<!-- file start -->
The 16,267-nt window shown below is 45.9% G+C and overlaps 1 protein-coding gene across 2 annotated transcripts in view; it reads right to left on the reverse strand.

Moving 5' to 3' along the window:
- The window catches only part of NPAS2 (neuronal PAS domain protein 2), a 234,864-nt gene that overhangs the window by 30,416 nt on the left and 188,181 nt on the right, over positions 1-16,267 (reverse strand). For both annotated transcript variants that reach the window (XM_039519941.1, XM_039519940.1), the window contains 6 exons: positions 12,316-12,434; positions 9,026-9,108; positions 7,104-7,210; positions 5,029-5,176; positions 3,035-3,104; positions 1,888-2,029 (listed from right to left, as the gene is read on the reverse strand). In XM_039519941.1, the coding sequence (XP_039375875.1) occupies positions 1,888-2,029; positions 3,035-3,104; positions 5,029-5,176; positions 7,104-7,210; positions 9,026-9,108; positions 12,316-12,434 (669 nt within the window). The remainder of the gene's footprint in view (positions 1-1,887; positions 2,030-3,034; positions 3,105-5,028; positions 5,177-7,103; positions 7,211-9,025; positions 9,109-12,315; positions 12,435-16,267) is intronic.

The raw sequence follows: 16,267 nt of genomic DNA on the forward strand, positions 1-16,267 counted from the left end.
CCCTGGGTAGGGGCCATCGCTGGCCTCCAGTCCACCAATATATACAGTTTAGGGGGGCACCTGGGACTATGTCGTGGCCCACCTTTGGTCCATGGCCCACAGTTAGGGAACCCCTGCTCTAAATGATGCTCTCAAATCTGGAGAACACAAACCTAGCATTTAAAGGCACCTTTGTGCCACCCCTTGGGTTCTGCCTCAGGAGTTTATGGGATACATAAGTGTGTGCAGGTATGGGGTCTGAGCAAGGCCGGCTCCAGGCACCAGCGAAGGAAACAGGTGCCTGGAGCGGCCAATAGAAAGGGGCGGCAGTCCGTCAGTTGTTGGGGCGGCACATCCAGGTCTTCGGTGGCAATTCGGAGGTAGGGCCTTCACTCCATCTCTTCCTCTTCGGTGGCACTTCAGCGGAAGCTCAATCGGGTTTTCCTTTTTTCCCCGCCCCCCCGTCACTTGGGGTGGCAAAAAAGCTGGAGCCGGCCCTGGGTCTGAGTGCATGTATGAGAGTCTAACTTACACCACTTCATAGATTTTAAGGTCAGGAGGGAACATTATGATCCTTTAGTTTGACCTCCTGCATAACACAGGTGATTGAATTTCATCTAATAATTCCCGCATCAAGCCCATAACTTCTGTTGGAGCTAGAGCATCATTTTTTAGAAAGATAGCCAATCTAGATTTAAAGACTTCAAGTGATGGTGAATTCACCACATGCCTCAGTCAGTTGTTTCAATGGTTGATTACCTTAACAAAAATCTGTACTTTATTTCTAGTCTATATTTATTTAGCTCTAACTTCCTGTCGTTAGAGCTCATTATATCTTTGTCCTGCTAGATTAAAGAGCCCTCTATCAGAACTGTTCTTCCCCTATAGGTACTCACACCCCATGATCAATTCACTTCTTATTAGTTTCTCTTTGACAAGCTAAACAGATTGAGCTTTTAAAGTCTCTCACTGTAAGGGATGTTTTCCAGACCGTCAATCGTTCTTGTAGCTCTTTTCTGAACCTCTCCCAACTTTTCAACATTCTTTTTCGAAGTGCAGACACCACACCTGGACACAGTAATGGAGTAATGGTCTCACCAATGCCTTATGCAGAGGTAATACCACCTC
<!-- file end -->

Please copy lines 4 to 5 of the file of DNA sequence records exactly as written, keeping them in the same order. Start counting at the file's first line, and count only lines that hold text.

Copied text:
The raw sequence follows: 16,267 nt of genomic DNA on the forward strand, positions 1-16,267 counted from the left end.
CCCTGGGTAGGGGCCATCGCTGGCCTCCAGTCCACCAATATATACAGTTTAGGGGGGCACCTGGGACTATGTCGTGGCCCACCTTTGGTCCATGGCCCACAGTTAGGGAACCCCTGCTCTAAATGATGCTCTCAAATCTGGAGAACACAAACCTAGCATTTAAAGGCACCTTTGTGCCACCCCTTGGGTTCTGCCTCAGGAGTTTATGGGATACATAAGTGTGTGCAGGTATGGGGTCTGAGCAAGGCCGGCTCCAGGCACCAGCGAAGGAAACAGGTGCCTGGAGCGGCCAATAGAAAGGGGCGGCAGTCCGTCAGTTGTTGGGGCGGCACATCCAGGTCTTCGGTGGCAATTCGGAGGTAGGGCCTTCACTCCATCTCTTCCTCTTCGGTGGCACTTCAGCGGAAGCTCAATCGGGTTTTCCTTTTTTCCCCGCCCCCCCGTCACTTGGGGTGGCAAAAAAGCTGGAGCCGGCCCTGGGTCTGAGTGCATGTATGAGAGTCTAACTTACACCACTTCATAGATTTTAAGGTCAGGAGGGAACATTATGATCCTTTAGTTTGACCTCCTGCATAACACAGGTGATTGAATTTCATCTAATAATTCCCGCATCAAGCCCATAACTTCTGTTGGAGCTAGAGCATCATTTTTTAGAAAGATAGCCAATCTAGATTTAAAGACTTCAAGTGATGGTGAATTCACCACATGCCTCAGTCAGTTGTTTCAATGGTTGATTACCTTAACAAAAATCTGTACTTTATTTCTAGTCTATATTTATTTAGCTCTAACTTCCTGTCGTTAGAGCTCATTATATCTTTGTCCTGCTAGATTAAAGAGCCCTCTATCAGAACTGTTCTTCCCCTATAGGTACTCACACCCCATGATCAATTCACTTCTTATTAGTTTCTCTTTGACAAGCTAAACAGATTGAGCTTTTAAAGTCTCTCACTGTAAGGGATGTTTTCCAGACCGTCAATCGTTCTTGTAGCTCTTTTCTGAACCTCTCCCAACTTTTCAACATTCTTTTTCGAAGTGCAGACACCACACCTGGACACAGTAATGGAGTAATGGTCTCACCAATGCCTTATGCAGAGGTAATACCACCTC